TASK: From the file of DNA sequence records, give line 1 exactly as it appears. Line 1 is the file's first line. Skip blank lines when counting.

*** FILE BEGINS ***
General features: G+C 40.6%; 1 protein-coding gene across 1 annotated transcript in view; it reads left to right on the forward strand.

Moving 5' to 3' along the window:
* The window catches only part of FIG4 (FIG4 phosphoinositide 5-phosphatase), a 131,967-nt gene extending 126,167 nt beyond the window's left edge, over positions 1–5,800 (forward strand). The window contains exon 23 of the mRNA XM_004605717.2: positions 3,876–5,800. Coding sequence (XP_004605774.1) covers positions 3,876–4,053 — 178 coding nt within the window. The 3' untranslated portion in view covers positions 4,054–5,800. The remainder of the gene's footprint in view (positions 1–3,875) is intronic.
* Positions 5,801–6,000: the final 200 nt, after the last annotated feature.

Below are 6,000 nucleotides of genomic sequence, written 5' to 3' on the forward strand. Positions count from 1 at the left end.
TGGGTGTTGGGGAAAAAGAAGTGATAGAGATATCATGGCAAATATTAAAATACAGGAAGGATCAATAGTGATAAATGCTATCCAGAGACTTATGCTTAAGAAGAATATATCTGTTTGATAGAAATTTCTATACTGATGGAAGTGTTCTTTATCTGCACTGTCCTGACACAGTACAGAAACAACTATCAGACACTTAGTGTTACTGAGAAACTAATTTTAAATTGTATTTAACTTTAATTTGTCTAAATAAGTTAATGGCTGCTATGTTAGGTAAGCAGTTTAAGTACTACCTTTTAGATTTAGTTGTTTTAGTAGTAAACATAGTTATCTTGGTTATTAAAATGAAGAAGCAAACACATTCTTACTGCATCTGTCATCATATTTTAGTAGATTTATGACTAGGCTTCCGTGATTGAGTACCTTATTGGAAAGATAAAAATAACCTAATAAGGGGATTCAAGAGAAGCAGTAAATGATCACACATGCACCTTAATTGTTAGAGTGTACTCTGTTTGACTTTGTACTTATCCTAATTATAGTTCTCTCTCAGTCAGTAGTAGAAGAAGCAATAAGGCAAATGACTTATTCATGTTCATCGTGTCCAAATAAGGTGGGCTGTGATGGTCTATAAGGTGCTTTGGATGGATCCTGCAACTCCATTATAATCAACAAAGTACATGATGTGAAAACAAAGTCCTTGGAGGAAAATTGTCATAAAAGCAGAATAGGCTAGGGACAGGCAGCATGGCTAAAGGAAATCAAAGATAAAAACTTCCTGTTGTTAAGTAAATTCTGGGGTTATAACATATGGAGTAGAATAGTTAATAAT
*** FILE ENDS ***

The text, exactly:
General features: G+C 40.6%; 1 protein-coding gene across 1 annotated transcript in view; it reads left to right on the forward strand.